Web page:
Probably–well, not probably, most definitely–the most fun part of producing a documentary on 30 years of Mountain Stage is getting to cull through the archives of 2,000 hours of live performance radio. It’s daunting, humbling, and exciting all in one. There’s music recorded on virtually every format: reel to reel, DAT, miniDisc–you name it–they’ve got it on that medium.
Some of the archive more accessible than other parts, and sometimes it is necessary digitize the tapes in real time (meaning a 2-hour show takes 2 hours to “dub”). But, never fear, the Mountain Stage crew is planning to digitize their entire archive and will soon make every bit of it available to the public. If you’re interested and have the means, you can help them out with this endeavor.
Until then, I (and the folks that work on the show) wanted to offer you a taste with a series of posts that contains the music from ‘Mountain Stage at 30: A Radio Retrospective’.
So, without any further adieu, here’s part one in a series to be rolled out over the holidays–enjoy!
Larry Groce – “Junk Food Junkie”
Long before Mountain Stage began, Texas native Larry Groce landed in central West Virginia as a musician-in-residence with the National Endowment for the Arts. In 1976, “Junk Food Junkie” shot up on the charts, reaching #9 on the Billboard Top 100. Groce toured the country in support of the single and landed on national radio and television programs, including The Dick Clark Show, The Rich Little Show, and The Merv Griffin Show.
Bob Thompson – “Take the ‘A’ Train”
Also before Mountain Stage came into being, Andy Ridenour of West Virginia Public Radio produced live music events around Charleston. One of the first acts was local jazz pianist Bob Thompson. While this version of “Take the ‘A’ Train” was recorded live on Mountain Stage in 2004, I felt it was a safe enough bet that Thompson has been performing it for years. And plus, everyone loves some Bob Thompson.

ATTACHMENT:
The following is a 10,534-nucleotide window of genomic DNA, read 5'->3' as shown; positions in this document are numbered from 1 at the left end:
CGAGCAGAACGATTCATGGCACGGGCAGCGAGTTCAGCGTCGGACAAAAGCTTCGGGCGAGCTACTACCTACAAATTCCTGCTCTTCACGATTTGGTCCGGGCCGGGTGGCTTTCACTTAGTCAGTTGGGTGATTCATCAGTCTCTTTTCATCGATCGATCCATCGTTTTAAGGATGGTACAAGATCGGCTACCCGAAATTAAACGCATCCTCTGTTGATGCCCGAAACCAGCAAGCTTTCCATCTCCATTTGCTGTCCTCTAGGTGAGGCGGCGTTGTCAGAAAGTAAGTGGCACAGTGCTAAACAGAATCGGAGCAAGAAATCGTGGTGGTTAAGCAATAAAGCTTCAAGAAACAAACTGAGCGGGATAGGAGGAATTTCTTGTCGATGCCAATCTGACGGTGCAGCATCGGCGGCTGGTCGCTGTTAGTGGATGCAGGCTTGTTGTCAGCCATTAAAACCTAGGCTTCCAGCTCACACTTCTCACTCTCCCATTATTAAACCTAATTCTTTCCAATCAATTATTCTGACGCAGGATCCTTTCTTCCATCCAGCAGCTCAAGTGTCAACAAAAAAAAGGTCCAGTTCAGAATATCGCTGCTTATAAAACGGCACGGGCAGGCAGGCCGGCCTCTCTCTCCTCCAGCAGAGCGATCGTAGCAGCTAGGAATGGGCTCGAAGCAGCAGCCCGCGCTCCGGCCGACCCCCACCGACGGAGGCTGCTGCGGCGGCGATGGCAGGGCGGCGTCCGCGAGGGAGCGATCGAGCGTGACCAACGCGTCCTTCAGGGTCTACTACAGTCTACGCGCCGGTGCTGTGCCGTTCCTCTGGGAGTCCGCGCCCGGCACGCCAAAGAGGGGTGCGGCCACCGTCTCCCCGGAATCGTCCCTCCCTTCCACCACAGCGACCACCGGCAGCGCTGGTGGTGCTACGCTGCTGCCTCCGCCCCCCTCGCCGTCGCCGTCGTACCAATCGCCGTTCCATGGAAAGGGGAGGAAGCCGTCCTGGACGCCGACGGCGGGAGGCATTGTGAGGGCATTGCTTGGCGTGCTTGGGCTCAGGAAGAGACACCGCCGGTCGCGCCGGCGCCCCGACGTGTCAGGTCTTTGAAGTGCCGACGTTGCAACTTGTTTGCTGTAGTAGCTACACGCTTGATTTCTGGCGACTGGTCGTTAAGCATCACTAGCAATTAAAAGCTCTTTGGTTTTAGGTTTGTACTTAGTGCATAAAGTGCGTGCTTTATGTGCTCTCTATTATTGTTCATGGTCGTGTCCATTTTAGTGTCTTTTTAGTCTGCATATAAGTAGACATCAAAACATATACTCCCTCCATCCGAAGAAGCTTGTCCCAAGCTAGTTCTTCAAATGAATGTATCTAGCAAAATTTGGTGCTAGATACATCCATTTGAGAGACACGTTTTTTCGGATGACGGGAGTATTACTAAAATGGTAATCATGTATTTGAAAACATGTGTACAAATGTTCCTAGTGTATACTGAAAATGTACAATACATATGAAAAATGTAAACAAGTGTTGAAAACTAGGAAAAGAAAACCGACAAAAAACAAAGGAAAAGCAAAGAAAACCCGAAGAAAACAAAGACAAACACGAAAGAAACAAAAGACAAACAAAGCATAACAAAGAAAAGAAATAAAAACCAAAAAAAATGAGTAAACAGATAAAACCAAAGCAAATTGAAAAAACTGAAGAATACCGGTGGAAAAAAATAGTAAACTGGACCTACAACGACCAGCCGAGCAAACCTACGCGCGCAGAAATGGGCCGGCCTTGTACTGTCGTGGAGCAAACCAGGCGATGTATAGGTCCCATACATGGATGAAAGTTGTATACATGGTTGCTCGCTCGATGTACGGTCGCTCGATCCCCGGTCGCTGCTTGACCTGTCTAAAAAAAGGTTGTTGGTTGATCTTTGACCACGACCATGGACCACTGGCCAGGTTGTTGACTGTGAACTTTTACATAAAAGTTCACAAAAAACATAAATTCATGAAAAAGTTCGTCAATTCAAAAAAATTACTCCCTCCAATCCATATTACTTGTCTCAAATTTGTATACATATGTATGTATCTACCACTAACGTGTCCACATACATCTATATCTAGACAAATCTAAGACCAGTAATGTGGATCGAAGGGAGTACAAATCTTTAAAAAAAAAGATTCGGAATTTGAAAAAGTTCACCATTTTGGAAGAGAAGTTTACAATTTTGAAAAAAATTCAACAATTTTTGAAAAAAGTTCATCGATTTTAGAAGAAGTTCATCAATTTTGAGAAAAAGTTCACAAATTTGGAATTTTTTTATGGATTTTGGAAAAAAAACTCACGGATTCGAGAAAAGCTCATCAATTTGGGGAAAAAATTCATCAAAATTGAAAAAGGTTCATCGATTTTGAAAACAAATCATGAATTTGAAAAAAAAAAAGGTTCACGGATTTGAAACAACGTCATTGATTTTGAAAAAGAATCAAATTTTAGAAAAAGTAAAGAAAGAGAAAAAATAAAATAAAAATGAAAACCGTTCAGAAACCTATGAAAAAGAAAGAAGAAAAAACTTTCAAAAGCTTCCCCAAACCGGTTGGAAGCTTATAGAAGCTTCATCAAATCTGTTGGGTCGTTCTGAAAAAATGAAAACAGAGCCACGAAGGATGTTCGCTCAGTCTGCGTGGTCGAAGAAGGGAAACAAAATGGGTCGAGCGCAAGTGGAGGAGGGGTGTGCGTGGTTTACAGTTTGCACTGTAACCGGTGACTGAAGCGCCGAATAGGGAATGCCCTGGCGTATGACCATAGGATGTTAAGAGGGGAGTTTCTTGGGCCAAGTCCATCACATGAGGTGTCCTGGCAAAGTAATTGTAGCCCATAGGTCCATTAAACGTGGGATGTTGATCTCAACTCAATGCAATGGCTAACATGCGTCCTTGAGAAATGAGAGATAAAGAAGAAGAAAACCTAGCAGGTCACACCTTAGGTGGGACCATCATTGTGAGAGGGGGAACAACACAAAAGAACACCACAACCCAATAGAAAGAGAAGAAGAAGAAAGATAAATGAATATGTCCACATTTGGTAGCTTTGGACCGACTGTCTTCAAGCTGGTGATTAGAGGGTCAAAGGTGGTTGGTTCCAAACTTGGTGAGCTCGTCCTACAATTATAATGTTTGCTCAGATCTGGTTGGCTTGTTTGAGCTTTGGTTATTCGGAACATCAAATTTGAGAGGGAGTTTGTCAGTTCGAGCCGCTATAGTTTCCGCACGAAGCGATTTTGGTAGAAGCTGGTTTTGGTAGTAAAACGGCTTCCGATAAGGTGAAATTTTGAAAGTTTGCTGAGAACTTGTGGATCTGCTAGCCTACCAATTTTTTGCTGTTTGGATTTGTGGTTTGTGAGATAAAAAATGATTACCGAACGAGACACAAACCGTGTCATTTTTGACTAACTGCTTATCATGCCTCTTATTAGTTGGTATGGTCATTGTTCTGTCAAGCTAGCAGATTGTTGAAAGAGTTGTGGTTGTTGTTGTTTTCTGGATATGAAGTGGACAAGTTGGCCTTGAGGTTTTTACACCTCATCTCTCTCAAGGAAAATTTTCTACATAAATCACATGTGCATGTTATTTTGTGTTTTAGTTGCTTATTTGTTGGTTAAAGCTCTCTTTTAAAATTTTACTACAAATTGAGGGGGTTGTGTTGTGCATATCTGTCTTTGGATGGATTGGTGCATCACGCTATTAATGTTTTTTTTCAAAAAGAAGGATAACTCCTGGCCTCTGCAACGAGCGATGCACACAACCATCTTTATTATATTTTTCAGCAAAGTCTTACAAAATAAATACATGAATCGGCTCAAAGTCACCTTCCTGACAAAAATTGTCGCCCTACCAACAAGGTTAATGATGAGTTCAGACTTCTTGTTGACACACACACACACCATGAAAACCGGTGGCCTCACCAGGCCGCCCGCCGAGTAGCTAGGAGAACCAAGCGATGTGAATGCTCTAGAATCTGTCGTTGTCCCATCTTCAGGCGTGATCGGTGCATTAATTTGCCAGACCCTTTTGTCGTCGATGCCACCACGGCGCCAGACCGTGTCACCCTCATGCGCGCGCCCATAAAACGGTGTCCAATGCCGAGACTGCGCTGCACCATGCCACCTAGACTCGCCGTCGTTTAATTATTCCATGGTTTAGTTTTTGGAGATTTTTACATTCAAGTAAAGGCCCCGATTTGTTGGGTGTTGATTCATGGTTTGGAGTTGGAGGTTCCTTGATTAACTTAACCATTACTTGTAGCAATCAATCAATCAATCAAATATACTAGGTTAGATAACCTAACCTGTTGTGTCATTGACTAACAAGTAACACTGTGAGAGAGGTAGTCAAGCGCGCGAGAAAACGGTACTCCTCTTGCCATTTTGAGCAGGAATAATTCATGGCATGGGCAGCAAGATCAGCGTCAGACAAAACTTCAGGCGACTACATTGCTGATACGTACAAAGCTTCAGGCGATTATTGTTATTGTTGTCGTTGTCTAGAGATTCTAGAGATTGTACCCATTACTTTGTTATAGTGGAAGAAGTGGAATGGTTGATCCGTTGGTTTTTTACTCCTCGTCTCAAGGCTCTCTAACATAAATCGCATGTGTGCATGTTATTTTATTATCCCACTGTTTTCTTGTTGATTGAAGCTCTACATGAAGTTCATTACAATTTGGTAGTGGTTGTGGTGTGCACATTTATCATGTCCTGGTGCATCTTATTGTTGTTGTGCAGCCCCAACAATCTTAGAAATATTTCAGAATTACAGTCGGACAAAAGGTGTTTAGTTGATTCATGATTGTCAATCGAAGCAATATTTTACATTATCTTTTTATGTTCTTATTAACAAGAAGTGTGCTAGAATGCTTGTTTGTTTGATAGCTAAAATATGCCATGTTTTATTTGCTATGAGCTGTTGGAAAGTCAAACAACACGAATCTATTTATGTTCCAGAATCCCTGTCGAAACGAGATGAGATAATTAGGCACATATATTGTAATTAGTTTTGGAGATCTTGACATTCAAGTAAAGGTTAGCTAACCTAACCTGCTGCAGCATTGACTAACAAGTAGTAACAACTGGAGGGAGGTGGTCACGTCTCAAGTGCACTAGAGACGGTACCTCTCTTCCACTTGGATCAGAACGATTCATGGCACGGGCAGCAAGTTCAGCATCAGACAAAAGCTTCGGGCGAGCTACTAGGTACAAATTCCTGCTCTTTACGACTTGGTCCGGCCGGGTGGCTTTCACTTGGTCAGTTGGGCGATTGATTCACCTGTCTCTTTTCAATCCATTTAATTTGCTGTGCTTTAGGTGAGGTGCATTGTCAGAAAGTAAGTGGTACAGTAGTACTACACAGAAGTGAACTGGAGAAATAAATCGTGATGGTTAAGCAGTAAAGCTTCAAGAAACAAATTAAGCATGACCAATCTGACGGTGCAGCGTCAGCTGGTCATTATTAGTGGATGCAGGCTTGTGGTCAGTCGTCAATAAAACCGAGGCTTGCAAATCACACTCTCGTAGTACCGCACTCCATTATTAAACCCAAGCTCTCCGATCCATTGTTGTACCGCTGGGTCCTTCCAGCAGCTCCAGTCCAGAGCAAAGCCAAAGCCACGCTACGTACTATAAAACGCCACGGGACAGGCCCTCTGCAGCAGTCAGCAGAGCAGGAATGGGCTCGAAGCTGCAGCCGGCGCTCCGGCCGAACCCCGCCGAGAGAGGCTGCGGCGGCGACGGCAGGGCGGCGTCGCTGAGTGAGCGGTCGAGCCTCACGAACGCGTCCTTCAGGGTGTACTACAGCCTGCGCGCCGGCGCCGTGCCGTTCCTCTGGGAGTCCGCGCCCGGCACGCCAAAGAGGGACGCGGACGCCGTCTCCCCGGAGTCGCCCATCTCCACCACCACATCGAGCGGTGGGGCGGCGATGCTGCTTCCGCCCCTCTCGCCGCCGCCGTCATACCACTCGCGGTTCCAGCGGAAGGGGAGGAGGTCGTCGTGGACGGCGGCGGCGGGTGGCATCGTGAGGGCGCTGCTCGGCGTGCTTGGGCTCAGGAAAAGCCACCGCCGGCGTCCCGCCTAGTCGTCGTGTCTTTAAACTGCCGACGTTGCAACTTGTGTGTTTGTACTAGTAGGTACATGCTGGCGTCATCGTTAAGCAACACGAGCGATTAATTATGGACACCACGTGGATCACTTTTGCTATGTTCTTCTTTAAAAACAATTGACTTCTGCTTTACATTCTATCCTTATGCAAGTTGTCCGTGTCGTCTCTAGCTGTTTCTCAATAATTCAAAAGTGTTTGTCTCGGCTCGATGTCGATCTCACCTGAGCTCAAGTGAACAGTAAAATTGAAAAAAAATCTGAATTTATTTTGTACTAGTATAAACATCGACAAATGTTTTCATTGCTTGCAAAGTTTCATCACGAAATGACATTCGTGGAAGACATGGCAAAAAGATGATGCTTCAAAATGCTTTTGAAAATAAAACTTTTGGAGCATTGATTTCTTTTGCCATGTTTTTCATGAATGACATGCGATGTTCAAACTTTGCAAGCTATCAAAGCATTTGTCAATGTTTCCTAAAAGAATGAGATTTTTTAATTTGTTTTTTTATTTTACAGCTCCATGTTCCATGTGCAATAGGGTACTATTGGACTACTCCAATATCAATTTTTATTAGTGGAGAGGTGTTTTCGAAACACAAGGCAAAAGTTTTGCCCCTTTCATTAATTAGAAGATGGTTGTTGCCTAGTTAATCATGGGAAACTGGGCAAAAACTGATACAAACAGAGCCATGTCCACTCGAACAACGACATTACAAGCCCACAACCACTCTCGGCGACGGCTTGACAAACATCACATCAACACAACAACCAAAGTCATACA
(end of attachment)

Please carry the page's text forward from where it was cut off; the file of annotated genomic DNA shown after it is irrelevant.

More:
Larry Groce – “West Virginia Hills”
With hopes of putting on a regularly scheduled program, Mountain Stage creators Larry Groce, Andy Ridenour, and Francis Fisher put together a one-off pilot show in March 1981. Athough they lacked a proper theme song on the pilot episode, Ridenour and Groce introduced the show with the chorus of state’s official song, “West Virginia Hills”.
Larry Groce & Company – “Mountain Stage Theme”
Although today’s audiences of Mountain Stage recognize the show’s current theme as “Simple Song”, the earliest days of the show featured a theme song that was much different. Here’s the first version of the Mountain Stage Theme from the December 1983 broadcast, the first one the show produced that kicked off the show’s official beginning.
Editor’s Note: Mountain Stage at 30: Songs From the Doc is a multi-part series that serves as a companion to a recent documentary that details the history of the show. Stay tuned to wvpublic.org as the series is rolled out over the Christmas and New Year holidays.